Graham Sutherland, Dark Hill – Landscape with Hedges and Fields, 1940. Swindon Museum and Art Gallery © Estate of Graham Sutherland
The exhibition on until the 18th March at the Museum of Modern Art in Oxford has some of my favourite works by Graham Sutherland – those painted in Pembrokeshire and his war artist work. I have been inspired by the Pembrokeshire paintings and sketches since I first saw them in the gallery at Picton Castle in Pembrokeshire which displayed them for some years from 1976 onwards. As I have family connections with South West Wales I could empathize with his love of the local landscape. It always seemed to me his version of Samuel Palmer’s Valley of Vision.
There does seem to currently be a renewed interest in 20th century British art of the inter war period, as seen by the success of Alexandra Harris’s book Romantic Moderns which included a bit on Sutherland and an illustration of his iconic 1939 painting Entrance to a Lane in the Tate Gallery. That always reminds me of the Dylan Thomas poem written in 1933:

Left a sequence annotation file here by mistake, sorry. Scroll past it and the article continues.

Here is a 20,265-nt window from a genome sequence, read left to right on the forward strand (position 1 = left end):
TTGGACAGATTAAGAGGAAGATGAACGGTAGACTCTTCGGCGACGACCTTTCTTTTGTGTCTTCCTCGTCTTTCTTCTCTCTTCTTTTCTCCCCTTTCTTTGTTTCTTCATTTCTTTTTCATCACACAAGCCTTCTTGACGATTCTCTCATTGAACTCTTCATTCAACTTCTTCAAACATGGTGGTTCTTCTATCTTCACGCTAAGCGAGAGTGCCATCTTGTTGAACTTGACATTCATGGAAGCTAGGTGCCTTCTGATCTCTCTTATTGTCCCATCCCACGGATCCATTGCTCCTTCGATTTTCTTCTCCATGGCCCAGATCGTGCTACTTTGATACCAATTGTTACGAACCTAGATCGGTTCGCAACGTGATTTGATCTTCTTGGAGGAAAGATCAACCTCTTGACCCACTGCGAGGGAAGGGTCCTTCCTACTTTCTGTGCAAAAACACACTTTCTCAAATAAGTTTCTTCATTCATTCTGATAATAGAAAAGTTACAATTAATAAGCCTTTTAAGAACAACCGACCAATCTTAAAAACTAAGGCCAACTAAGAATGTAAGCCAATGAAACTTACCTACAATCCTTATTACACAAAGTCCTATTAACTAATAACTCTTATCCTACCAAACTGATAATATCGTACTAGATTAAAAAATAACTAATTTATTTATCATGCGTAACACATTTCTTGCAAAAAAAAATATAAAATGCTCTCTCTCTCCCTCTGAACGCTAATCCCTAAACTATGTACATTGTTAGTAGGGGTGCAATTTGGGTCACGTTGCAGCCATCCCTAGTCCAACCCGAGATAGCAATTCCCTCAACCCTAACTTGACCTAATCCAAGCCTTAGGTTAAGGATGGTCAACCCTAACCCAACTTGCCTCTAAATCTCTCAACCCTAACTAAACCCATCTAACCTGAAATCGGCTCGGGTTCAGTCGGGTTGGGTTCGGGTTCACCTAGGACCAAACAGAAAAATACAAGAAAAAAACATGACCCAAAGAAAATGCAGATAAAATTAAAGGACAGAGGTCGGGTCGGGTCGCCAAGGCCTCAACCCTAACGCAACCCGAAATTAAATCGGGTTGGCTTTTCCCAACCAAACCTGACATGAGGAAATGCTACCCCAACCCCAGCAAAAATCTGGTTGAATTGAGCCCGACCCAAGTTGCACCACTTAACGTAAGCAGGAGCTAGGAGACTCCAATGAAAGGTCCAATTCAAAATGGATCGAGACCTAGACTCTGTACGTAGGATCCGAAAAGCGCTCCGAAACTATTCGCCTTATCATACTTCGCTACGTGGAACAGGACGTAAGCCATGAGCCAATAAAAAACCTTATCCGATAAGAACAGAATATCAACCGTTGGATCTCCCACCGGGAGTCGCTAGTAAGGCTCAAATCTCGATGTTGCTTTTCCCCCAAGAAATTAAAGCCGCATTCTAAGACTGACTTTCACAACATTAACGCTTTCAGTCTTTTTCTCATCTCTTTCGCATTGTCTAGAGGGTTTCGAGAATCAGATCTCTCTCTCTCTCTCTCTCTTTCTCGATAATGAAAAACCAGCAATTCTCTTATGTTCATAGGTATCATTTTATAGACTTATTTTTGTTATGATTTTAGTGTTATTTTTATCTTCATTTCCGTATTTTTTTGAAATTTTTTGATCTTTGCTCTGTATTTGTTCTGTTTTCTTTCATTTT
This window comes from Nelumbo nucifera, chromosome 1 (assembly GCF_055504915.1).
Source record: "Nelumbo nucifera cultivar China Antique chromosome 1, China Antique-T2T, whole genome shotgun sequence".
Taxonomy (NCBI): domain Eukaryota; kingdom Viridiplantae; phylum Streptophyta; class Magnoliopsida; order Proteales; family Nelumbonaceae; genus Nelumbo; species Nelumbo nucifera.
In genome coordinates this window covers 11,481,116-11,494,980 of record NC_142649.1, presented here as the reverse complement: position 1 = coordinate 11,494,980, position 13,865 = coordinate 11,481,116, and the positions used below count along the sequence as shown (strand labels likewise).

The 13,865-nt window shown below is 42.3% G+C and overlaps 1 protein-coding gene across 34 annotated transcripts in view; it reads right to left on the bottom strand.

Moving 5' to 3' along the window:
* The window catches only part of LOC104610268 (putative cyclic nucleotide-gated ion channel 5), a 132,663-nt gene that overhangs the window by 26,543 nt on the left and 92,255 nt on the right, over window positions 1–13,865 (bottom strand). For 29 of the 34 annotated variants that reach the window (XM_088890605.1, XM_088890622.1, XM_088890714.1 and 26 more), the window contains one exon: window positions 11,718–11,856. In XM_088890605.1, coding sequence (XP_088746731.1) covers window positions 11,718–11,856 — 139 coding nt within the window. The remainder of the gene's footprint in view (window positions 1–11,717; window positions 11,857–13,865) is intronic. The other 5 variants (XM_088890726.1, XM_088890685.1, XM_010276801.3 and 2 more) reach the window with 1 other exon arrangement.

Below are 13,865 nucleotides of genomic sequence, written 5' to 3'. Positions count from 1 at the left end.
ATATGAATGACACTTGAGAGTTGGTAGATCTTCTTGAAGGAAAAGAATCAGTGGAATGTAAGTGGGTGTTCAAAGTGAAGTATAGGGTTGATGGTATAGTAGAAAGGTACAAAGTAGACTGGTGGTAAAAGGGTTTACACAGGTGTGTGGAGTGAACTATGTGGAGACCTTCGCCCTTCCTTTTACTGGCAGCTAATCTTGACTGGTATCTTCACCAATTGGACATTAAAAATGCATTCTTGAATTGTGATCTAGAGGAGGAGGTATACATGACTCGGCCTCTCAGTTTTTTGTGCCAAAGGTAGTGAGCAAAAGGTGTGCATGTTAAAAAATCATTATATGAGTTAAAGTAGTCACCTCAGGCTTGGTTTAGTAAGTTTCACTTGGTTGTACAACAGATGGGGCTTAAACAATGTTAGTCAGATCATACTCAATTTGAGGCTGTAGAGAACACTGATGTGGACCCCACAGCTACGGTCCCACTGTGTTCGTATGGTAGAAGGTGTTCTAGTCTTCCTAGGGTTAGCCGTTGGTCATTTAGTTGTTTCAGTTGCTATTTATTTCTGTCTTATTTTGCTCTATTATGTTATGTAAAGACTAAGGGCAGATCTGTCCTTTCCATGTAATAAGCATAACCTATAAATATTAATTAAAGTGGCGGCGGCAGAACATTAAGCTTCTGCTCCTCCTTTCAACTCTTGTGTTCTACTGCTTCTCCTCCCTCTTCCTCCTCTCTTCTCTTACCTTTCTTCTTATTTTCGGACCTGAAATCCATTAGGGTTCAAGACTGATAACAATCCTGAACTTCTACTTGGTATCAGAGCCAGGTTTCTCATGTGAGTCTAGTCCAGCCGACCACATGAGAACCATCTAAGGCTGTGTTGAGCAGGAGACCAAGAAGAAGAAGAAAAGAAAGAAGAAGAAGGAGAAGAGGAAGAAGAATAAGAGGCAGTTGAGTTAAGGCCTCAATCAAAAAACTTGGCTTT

THE FORCE THAT THROUGH THE GREEN FUSE DRIVES THE FLOWER
The force that through the green fuse drives the flower
Drives my green age; that blasts the roots of trees
Is my destroyer.
And I am dumb to tell the crooked rose
My youth is bent by the same wintry fever.
The force that drives the water through the rocks
Drives my red blood; that dries the mouthing streams
Turns mine to wax.
And I am dumb to mouth unto my veins
How at the mountain spring the same mouth sucks.
The hand that whirls the water in the pool
Stirs the quicksand; that ropes the blowing wind
Hauls my shroud sail.
And I am dumb to tell the hanging man
How of my clay is made the hangman’s lime.
The lips of time leech to the fountain head;
Love drips and gathers, but the fallen blood
Shall calm her sores.
And I am dumb to tell a weather’s wind
How time has ticked a heaven round the stars.
And I am dumb to tell the lover’s tomb
How at my sheet goes the same crooked worm.
Here is the poem read by Philip Madoc: